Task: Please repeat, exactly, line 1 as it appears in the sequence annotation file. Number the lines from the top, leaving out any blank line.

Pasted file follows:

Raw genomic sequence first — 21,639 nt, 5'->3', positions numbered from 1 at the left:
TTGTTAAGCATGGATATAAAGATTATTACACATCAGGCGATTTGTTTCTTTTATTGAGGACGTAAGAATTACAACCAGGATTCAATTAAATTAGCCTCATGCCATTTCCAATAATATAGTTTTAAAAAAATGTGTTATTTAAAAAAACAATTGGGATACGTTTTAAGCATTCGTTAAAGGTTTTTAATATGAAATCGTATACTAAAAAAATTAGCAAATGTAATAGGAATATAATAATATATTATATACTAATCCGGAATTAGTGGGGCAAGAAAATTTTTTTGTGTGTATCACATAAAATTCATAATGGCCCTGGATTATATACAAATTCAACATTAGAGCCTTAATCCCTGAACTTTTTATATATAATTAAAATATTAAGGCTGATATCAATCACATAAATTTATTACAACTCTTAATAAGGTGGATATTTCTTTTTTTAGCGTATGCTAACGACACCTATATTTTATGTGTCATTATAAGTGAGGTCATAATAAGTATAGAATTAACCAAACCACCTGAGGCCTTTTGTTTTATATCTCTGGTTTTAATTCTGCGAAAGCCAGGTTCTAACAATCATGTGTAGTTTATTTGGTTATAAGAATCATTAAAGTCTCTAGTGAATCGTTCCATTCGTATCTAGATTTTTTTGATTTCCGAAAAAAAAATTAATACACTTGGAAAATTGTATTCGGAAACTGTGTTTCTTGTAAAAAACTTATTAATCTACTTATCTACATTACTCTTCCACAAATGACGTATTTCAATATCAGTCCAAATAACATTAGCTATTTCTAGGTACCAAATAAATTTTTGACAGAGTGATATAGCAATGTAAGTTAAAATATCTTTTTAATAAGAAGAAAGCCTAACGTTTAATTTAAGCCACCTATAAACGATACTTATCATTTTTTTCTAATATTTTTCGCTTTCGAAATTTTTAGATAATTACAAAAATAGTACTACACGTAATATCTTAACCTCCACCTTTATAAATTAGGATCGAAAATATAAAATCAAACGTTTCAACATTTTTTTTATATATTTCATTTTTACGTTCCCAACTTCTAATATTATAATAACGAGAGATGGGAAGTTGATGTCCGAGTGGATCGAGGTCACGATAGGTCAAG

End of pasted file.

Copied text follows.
Raw genomic sequence first — 21,639 nt, 5'->3', positions numbered from 1 at the left: